Late autumn is a great time to be productive in the garden. The milder weather means it's less energy-sapping to be working outdoors, while the autumn colours provide a feast for the eyes to replace the fading summer blooms. But there's also plenty to do in May, from sowing new seeds to preparing existing plants for winter. Here are some ideas to keep you happily gardening in the month ahead...
What to Sow Now:
May is a great time to grow mustard greens for adding zing to autumn and winter salads, or for using the seeds that come later in the well-known fiery condiment. The cooler days reduce the risk of mustard bolting to seed prematurely, and also keep the flavour from getting too bitter too quickly. Read more here on how to grow this versatile leafy green and spice.
Mustard also makes an excellent green manure to sow in beds which are otherwise empty over the colder months. Just like other green manure options like alfalfa and oats, mustard will suppress weeds, replenish nutrients, and help develop soil structure. However, mustard has an extra benefit, helping to reduce soil-borne disease through a process called biofumigation. Read more here.
For a quicker crop for your table, scattering radish seeds will produce tasty, peppery globes in as little as four weeks, without the risk of bolting which happens so easily in summer.
In flower beds and borders, perennial flowers like carnation, gypsophila, and even short-lived calendula can be scattered or sown while it's still warm enough for germination, aided by the increased rainfall of autumn.
Click the links below for a larger list of seeds that can be sown now in each climate.
▩ Cold Climate: Tasmania, Melbourne, Mt Gambier, Canberra, etc.
▩ Moderate Climate: Sydney, Perth, Adelaide, etc.
▩ Warm Climate: Brisbane, Bundaberg, Carnarvon, etc.
▩ Tropical Climate: Broome, Darwin, Cairns, Townsville, etc.
▩ Not sure which climate? Click here.
Gardening Tips for April:
Mulching: May can see the first frosts of the year in cooler climates, so it's time to start protecting vulnerable plants. Adding layers of a natural mulch will help trap warmth in the soil, blanketing the roots if the temperature takes a sudden dip. Mulching will also help keep dried surface soil from washing away in a sudden autumn rainfall.
Collect Leaves: Fallen leaves make an ideal mulch, but they're also a great addition to your compost heap thanks to their high nutrient levels and ability to improve soil structure. For the best effect, shred the leaves finely before mixing them in to speed up composting.
Support Taller Plants: The chance of harsher weather means taller plants may need some support, using canes, stakes, or a trellis.
Seaweed Feed: For many plants, growth may be slowing down or even becoming dormant. But for those species that stay active over winter, a feed with a seaweed solution can promote stronger root growth, and help protect them against pests and frost during the colder months of vulnerability.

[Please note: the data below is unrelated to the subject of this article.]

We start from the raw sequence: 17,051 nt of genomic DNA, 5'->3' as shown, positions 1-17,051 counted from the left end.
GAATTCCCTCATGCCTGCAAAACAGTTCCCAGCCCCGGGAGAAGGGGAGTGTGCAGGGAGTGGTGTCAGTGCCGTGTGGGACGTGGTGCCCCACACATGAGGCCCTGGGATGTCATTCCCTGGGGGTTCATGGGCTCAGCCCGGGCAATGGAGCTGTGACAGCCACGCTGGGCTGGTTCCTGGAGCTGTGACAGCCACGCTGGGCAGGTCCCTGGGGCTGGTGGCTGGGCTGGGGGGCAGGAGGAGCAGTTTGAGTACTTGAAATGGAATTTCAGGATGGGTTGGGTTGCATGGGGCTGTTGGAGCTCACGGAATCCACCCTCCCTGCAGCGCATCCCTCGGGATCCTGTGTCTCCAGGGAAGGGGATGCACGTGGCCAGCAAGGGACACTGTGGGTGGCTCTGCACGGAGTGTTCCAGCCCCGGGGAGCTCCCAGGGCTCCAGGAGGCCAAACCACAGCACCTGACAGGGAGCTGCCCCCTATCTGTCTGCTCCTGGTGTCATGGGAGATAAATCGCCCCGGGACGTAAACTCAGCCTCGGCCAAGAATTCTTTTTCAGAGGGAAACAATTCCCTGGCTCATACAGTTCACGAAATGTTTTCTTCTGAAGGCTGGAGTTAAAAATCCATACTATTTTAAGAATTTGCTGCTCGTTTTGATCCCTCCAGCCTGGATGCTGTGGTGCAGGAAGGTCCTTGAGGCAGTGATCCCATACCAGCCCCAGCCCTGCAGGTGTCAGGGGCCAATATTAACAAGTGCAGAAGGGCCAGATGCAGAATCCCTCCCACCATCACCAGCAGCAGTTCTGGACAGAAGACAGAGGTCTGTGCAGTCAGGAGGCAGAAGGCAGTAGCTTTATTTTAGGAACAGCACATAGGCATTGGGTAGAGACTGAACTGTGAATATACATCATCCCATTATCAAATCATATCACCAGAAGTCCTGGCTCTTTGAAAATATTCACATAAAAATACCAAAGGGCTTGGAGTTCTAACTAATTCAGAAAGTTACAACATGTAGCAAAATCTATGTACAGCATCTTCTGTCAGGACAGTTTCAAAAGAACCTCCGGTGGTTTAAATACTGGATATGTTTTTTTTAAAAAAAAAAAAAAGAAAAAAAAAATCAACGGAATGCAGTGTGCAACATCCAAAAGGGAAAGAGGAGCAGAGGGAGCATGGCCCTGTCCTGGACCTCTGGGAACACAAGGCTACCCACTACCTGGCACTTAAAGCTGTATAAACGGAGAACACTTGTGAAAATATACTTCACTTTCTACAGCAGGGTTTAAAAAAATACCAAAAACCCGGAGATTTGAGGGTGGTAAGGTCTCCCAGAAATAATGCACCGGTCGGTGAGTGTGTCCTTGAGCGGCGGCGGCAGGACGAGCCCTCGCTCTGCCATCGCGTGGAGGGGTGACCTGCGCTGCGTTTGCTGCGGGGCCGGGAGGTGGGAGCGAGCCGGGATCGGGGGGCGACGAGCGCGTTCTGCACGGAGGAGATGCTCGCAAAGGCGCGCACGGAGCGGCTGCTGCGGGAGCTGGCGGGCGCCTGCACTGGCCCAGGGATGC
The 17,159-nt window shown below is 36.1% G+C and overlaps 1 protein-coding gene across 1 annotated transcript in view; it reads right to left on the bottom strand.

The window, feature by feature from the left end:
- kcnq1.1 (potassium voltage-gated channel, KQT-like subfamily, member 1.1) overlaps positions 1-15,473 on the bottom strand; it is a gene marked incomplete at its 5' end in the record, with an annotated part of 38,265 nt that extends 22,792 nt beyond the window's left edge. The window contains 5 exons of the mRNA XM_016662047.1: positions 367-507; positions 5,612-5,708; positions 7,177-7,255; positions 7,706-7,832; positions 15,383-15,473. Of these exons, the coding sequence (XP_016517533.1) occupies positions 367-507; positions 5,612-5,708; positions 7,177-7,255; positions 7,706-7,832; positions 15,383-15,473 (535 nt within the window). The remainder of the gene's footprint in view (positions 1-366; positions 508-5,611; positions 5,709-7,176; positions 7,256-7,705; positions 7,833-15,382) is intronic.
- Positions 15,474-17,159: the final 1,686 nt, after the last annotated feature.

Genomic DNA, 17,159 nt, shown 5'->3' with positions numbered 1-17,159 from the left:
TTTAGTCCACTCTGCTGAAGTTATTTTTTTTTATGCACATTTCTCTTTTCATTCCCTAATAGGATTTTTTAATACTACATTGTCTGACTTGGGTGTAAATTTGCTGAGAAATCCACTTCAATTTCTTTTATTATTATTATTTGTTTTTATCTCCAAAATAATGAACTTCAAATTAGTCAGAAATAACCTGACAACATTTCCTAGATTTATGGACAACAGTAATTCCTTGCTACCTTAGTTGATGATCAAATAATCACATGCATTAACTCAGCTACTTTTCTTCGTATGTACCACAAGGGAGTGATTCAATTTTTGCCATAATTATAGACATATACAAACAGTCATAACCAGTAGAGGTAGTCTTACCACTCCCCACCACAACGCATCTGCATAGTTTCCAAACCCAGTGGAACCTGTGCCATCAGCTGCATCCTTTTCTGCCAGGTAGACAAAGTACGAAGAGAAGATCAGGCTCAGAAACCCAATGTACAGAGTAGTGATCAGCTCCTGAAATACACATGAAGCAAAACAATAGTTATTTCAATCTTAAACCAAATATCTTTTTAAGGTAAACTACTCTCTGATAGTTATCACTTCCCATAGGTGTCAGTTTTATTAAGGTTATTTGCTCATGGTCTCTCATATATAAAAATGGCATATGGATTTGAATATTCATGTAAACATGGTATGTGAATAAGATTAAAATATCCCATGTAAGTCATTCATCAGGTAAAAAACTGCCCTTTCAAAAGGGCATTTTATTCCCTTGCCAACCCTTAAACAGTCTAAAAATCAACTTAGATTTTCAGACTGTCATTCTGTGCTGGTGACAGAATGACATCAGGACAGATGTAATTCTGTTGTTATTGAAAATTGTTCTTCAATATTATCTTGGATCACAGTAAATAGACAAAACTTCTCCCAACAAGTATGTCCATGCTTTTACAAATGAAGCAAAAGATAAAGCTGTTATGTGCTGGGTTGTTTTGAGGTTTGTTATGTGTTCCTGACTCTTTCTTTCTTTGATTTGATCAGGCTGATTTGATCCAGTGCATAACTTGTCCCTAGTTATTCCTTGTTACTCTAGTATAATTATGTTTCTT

Weed Control: Increasingly wet weather means many weeds can seize their chance and grow rapidly out of control. Keeping on top of weeding will not only reduce the competition for your young and established plants, but will also prevent the weeds from self-seeding and making even bigger problems for next year. And you don't need to waste the weeds you've cleared: try making a weed tea to feed your plants over winter, returning the weed's stolen nutrients back to the soil.
Prepare for Tree Planting: It's nearly time to plant bare-rooted trees, so if this is in your plans, prepare their spots now by digging plenty of organic matter into the soil. Water well, cover with mulch, and the earth will be rich and fertile by the time you put the trees in their beds.
Cabbage Moths: If you grow brassicas, be particularly alert around now for signs of cabbage moth infestation. May is prime egg-laying season, and the hatched caterpillars can lay waste to young crops almost overnight. Inspect your plants daily, and consider using preventative control measures including netting or an organic caterpillar spray.
Slugs and Snails: The retreat of summer heat and the increased moisture levels mean that slugs and snails are in their element, which can spell bad news for tender young seedlings or juicy salad leaves. Setting up beer traps is an eco-friendly way to control numbers, while organic pellets or natural nematode treatments can be useful for more serious situations.
Take Cuttings: Lastly, May is a perfect time to take cuttings of hardwood herbs such as rosemary, lavender, or sage. Rooting can sometimes be a slow process, but taking cuttings now gives plenty of chance for the new plants to establish before transplanting when the weather warms.
Depending on your local climate, winter can mean your garden's growth slows down a little or takes a break entirely. But either way, May and it's gentler conditions is a great time to get your garden in shape.